Mineral Scrapbook 1800s

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Henry & Angelina Barthelman 1860s
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Henry C. Barthelman, Co. H, 12th Illinois Volunteer Infantry, from Mineral, Illinois. Hiram has his mess gear arranged in front of him, something unusual compared to any other Civil War photo. He was a resident of Mineral, Illinois, when he enlisted, on August 23, 1862. He was discharged September 12, 1864. He afterward lived in Wyanet, and then Tiskilwa, Illinois. The 12th fought at Shiloh, and sustained heavy casualties there. The woman in the other photo is his wife, Angelina. They were married in 1865.

Hiram Conibear
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Hiram Boardman Conibear (September 5, 1871 – September 9, 1917) was the rowing coach at the University of Washington in 1907. He coached both the men’s and women’s rowing team. He developed the distinctive style that became known as the Conibear stroke that “had an effect on the sport that lasted for 30 years”.

He was born on September 5, 1871 in Mineral, Illinois to Edward H. Conibear and Amelia Boardman of England.

He later graduated from the University of Illinois.

Conibear was hired by the University of Washington as a trainer for the football and track teams because of his work in that field at the universities of Chicago, Illinois, and Montana and as head trainer for the Chicago White Sox baseball team. His knowledge of rowing was slight, but he assumed the responsibility of coaching the team and learned the sport through extensive reading, observation, and motion-study experiments with laboratory skeletons. His rowing style stressed physical training and was based on leg drive. He produced teams noted for their strength and stamina that won six California-Washington races in seven years. He was also interested in the design of racing boats and worked with the Pocock brothers of British Columbia (later of Seattle) in building competitive shells.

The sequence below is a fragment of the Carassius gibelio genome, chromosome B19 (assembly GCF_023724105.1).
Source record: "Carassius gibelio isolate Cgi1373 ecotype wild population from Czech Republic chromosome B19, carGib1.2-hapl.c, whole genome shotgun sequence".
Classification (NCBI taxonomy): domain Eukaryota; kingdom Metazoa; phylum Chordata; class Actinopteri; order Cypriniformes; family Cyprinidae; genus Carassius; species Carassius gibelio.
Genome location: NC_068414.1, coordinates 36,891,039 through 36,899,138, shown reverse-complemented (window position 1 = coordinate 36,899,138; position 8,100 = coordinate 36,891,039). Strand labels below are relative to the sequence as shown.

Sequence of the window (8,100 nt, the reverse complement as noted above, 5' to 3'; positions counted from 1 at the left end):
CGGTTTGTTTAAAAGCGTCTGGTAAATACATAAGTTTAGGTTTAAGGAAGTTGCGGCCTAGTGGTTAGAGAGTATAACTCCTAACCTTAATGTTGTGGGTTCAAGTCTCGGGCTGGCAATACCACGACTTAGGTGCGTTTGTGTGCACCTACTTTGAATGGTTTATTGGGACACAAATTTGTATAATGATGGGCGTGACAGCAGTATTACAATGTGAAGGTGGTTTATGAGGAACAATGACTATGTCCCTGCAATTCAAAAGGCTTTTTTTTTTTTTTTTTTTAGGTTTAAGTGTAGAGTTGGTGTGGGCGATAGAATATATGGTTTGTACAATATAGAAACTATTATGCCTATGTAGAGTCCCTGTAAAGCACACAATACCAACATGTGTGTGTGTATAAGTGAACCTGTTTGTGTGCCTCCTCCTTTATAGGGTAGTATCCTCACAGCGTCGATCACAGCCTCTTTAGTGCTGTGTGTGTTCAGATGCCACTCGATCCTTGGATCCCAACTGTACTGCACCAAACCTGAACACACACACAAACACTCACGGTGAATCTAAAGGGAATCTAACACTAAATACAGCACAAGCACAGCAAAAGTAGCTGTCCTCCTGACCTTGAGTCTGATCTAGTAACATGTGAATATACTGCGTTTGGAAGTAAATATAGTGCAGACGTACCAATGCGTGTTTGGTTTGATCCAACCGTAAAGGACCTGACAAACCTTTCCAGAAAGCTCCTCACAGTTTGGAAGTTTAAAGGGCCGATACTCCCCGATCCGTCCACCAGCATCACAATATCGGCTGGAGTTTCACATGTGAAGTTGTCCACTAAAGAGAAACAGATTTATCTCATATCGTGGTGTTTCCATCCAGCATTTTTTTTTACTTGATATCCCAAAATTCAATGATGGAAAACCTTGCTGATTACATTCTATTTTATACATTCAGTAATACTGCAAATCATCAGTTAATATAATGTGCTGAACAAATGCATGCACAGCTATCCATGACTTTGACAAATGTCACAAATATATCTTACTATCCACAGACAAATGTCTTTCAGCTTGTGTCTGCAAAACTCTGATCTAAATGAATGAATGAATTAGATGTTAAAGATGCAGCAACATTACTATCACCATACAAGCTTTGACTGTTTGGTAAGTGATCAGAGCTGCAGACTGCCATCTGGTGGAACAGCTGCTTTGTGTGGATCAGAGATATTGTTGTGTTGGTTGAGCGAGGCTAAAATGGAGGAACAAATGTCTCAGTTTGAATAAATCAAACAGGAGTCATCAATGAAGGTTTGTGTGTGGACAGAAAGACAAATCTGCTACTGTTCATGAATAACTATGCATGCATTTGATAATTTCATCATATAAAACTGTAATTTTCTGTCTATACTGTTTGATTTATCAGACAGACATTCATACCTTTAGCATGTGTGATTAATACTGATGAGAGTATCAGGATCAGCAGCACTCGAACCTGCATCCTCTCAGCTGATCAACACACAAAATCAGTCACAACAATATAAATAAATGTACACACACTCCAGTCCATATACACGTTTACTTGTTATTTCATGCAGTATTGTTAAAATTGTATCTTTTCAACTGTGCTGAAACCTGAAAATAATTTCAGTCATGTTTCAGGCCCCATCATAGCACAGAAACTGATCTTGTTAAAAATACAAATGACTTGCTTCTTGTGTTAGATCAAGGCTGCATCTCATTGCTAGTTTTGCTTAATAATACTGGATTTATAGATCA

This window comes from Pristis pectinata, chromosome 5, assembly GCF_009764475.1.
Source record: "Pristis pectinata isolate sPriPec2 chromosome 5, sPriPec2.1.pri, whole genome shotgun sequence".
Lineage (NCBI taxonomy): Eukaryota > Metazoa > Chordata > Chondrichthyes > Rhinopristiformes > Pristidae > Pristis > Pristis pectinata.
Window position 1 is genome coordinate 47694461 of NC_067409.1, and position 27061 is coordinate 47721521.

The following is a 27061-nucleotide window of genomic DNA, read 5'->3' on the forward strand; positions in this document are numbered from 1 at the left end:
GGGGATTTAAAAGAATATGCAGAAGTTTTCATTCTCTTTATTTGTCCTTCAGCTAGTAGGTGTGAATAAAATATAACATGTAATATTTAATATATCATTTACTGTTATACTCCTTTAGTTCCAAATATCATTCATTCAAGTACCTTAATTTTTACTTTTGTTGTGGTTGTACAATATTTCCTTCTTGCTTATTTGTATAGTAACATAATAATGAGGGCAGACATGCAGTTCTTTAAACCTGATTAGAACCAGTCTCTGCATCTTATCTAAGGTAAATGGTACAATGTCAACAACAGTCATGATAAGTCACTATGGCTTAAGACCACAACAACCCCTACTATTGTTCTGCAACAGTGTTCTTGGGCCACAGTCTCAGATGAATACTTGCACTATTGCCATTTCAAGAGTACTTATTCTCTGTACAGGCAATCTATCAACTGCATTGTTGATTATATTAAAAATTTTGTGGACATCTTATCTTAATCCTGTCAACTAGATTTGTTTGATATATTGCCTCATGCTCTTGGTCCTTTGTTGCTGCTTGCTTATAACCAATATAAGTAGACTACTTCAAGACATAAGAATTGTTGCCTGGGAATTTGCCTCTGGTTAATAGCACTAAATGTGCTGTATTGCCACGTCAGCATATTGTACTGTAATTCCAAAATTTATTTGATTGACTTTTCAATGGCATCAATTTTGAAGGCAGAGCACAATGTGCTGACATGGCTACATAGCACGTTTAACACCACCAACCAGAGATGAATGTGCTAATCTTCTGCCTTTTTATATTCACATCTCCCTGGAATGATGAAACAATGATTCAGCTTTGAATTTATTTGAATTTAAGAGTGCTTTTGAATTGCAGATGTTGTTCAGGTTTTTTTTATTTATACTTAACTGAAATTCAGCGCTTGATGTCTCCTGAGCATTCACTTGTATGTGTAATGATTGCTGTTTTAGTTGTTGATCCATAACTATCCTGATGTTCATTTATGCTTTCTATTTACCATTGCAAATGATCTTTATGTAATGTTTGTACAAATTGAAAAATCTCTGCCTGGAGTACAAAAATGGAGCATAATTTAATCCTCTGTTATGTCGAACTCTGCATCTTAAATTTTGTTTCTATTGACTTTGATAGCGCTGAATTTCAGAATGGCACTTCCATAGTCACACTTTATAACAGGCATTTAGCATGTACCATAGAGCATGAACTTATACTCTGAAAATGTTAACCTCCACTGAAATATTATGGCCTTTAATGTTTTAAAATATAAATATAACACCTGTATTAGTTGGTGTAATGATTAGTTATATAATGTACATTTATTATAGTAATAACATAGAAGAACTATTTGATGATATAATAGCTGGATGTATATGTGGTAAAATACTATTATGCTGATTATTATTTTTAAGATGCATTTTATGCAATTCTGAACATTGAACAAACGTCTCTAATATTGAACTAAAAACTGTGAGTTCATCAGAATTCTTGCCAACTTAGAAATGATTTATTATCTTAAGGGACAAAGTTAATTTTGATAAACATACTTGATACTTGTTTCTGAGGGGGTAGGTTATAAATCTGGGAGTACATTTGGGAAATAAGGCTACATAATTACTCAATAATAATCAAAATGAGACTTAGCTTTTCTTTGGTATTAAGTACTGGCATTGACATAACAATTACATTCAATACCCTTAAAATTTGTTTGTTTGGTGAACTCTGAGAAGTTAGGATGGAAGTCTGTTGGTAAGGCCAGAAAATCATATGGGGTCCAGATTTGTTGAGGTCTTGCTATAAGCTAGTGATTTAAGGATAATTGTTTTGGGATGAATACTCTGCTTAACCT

Conibear began his coaching career in cycling. In 1906, working as athletics trainer at the University of Washington, he accepted the post of rowing crew coach even though he had no rowing experience and knew nothing about the sport.

Experiments convinced him that the traditional Oxford style of rowing, involving a long stroke, was both unsound and uncomfortable, and he developed the new, shorter style with which his name became associated.

Under his coaching the university crew became, in 1913, the first Western crew to compete by invitation in the Intercollegiate Rowing Association regatta in Poughkeepsie, New York, and Washington crew members went on to achieve success at subsequent regattas and at national and Olympic level using the technique developed by Conibear.

Conibear died from a fall from a plum tree at his home in Seattle, Washington on September 9, 1917 at age 46.